Tuesday, May 16, 2017

Sonita Is Must-See TV

I almost gave up on the brilliant new documentary Sonita --the first 15 minutes are hard going as we are introduced to an introverted Afghan refugee struggling to survive in Iran.
But I stuck with it and so should you --this profile touches most of the emotional bases and emerges as a must see profile of a young girl determined to survive in a male dominated culture.
You can catch it on TVOntario Wednesday May 18 at 9 p.m. --it's a North American premiere.
What an incredible character Sonita turns out to be.
If she had her way Michael Jackson  would be her father and she'd be a rapper commenting on the violence in her society and the way women are disrespected.
We first see Sonita performing for her mates in a Tehran shelter --they are refugees from the civil war in Afghanistan.
The pert teen was originally into rock music but has turned to rap because it allows her to comment on the ways society has turned against her generation.
And we get to know her and love her for her courage.
Director Rokhsareh Ghaem Maghami bonds with her 18-year old subject and builds up a portrait of  survival and identity in a region of the world perpetually at war.
This film took three years of shooting as we see the plight of Afghan  refugee in Iranian society.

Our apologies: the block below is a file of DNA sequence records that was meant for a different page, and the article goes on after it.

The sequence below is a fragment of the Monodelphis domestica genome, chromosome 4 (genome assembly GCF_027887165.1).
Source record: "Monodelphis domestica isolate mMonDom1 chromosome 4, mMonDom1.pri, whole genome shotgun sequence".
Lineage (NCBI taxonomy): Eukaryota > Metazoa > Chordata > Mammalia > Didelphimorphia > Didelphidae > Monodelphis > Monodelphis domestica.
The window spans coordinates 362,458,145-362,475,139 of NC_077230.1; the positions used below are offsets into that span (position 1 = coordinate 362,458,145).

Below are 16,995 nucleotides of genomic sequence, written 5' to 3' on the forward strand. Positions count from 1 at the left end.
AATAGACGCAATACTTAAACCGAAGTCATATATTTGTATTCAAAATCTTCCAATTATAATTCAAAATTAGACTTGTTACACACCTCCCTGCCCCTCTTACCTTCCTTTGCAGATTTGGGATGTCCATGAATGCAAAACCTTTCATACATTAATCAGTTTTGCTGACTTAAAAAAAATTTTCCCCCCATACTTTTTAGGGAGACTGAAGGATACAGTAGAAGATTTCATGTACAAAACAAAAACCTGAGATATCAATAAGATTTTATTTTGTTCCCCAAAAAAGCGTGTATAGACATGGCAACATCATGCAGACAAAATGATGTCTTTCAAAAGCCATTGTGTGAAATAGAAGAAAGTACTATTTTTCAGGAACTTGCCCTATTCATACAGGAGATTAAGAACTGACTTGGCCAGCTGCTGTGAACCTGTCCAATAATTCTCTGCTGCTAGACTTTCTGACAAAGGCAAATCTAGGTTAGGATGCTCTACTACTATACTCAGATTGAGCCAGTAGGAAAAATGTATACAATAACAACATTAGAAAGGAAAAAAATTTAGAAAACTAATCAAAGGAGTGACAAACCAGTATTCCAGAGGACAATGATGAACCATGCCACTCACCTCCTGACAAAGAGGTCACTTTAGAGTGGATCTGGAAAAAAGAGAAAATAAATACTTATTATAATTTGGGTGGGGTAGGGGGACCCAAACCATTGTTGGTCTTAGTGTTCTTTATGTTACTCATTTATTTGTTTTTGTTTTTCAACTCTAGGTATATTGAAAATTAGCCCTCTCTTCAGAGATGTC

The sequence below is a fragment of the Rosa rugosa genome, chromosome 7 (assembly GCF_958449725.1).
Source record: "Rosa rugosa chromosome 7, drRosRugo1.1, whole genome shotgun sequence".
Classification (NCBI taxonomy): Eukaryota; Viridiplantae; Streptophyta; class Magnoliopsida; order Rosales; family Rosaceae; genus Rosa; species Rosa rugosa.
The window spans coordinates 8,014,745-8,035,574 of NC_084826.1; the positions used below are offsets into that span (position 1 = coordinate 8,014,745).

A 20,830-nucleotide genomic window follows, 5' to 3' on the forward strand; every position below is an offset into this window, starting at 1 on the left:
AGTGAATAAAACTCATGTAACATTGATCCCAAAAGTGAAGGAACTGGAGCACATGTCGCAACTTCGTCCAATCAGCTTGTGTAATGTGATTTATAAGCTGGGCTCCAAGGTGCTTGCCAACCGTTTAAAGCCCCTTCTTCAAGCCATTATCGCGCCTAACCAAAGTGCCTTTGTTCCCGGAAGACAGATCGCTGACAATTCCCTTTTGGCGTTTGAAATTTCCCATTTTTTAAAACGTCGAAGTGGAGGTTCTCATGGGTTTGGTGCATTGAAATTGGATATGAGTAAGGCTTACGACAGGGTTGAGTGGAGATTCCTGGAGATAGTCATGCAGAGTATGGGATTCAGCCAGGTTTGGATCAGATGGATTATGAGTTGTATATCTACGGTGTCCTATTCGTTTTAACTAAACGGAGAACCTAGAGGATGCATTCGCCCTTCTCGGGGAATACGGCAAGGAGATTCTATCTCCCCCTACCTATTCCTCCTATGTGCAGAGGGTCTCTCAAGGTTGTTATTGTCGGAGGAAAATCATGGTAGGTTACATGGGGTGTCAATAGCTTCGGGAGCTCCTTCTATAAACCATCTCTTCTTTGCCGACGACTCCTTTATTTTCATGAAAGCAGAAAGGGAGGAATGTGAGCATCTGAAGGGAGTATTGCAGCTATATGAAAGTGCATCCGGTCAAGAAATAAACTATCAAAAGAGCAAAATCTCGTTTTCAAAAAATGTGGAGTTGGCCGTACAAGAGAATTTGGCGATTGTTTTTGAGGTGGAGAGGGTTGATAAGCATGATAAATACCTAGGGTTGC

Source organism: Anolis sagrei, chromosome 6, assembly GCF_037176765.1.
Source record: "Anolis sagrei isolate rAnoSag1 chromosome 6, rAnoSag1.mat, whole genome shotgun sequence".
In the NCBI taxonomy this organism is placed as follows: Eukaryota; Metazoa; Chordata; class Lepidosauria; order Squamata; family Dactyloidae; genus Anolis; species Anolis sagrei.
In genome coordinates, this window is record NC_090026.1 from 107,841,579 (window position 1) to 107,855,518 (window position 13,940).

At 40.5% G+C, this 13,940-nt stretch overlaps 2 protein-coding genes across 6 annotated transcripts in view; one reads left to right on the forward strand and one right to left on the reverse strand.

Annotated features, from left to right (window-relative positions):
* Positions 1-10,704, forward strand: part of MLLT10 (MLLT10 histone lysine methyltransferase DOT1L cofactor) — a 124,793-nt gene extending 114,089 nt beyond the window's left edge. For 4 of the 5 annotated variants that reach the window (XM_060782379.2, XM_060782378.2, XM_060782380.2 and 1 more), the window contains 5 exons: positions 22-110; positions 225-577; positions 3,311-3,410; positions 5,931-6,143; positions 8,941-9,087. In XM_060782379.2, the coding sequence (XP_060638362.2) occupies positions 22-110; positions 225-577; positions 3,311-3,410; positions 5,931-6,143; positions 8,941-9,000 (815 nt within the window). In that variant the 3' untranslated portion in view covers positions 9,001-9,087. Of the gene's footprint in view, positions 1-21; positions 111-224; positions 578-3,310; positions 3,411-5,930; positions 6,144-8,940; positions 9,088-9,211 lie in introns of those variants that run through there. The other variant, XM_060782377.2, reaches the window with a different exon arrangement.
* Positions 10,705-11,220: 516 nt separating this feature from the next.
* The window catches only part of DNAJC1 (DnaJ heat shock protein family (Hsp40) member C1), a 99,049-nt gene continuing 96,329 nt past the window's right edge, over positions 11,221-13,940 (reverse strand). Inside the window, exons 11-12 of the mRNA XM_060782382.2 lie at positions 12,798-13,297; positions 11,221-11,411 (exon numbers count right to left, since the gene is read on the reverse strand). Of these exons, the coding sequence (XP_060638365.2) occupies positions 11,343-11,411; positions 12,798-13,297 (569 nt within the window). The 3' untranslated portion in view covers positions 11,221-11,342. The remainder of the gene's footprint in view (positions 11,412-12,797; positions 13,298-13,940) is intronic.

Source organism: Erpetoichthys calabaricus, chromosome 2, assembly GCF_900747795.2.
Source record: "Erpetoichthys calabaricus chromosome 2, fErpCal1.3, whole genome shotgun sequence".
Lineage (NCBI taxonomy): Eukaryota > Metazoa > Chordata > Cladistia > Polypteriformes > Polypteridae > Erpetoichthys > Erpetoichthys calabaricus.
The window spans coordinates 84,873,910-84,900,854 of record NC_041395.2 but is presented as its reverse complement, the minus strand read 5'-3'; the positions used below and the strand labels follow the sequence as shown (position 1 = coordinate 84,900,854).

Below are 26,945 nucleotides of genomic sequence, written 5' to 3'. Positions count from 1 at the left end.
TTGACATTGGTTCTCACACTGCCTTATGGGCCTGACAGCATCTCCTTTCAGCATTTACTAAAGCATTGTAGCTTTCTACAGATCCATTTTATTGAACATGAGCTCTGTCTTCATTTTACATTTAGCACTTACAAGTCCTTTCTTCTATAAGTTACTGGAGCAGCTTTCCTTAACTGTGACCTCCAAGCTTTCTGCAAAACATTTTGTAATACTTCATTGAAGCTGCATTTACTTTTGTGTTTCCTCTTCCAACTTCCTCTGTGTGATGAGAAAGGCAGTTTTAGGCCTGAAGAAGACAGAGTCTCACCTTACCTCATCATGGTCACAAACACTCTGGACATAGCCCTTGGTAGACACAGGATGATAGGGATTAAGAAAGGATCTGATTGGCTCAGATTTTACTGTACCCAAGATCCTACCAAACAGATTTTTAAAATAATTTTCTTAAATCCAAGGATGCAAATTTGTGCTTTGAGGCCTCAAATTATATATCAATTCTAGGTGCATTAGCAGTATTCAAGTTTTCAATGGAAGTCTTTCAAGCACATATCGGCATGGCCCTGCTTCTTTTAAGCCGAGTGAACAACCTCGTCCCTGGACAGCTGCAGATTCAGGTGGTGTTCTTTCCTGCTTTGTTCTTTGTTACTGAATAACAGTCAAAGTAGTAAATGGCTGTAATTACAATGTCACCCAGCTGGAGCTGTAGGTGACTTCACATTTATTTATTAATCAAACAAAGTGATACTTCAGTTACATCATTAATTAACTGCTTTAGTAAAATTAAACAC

In fact the 40-year old Maghami became completely involved in the life and goals of this courageous teen to the point she put up $2,000 to ensure Sonita's future.
You see under Afghan law Sonita is expected to return home and marry someone she does not even know so her dowry of $9,000 can go to her brother so he can purchase a wife of his own.
At the beginning it is taken for granted that Sonita's story will not have a happy ending --everything is so stacked against her.
A refugee, she lacks a passport and it seems a music scholarship in the U.S. will be out of her reach.
The director has said that she only interviewed Sonita as a favor to a cousin who worked at a hostel for child laborers.
At first Sonita was sullen and uncommunicative but there was something about her inner strength that was oddly appealing.
Sonita wanted to be a rapper although Iranian society bans female singers.
Sonita is but one of three million Afghan refugees struggling to survive in an often hostile environment.
Only 18 per cent of Afghan women are literate compared to 45 per cent of men, The girls marry as soon as possible as protection.
Sonita's journey becomes our journey. We see her blossom under tutelage and her songs are courageous laments about the problems of her people.
From timidity she evolves to bold rapper and the "happy ending" is wondrous to behold.
So Sonita becomes must see TV.
MY RATING: ****.

No comments: